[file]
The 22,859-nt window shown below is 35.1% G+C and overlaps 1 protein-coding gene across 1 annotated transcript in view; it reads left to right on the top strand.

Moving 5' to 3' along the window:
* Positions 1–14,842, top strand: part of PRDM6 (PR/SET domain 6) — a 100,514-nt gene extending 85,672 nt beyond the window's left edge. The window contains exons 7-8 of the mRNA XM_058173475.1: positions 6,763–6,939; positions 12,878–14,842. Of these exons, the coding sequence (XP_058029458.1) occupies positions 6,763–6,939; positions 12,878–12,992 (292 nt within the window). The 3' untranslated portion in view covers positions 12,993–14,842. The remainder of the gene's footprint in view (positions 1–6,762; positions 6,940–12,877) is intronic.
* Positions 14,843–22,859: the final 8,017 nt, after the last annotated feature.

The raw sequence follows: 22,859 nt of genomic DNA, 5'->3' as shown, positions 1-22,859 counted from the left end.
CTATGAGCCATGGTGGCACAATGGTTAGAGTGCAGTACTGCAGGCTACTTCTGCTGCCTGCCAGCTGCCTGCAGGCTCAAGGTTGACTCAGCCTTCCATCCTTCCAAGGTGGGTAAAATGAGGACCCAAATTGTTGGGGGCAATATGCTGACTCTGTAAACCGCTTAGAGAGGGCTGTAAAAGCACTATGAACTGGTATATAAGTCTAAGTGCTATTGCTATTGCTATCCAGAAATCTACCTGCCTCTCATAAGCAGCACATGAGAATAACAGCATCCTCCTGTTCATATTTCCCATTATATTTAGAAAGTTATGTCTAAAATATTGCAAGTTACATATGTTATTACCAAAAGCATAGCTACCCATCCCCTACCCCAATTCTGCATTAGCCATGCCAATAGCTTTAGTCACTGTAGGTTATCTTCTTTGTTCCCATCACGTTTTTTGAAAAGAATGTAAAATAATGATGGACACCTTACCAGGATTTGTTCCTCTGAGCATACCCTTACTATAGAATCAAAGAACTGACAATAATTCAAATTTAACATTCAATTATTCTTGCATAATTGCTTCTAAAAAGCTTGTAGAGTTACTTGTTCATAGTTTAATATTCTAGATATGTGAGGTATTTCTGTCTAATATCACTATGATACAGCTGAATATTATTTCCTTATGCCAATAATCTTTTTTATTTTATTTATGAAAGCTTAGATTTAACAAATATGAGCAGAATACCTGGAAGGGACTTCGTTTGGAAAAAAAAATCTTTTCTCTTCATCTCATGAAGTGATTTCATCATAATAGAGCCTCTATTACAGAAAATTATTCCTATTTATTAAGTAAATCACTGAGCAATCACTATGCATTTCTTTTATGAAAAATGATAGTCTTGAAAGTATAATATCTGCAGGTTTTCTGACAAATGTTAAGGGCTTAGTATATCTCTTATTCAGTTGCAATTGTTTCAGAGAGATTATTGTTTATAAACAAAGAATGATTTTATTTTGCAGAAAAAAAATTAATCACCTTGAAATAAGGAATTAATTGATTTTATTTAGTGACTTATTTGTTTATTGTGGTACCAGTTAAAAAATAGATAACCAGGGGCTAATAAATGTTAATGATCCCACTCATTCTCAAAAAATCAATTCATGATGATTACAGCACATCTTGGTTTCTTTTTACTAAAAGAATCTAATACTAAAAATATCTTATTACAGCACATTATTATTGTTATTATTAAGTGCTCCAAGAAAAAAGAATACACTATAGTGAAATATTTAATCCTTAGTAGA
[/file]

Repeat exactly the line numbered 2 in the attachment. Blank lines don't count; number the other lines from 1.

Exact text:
Moving 5' to 3' along the window: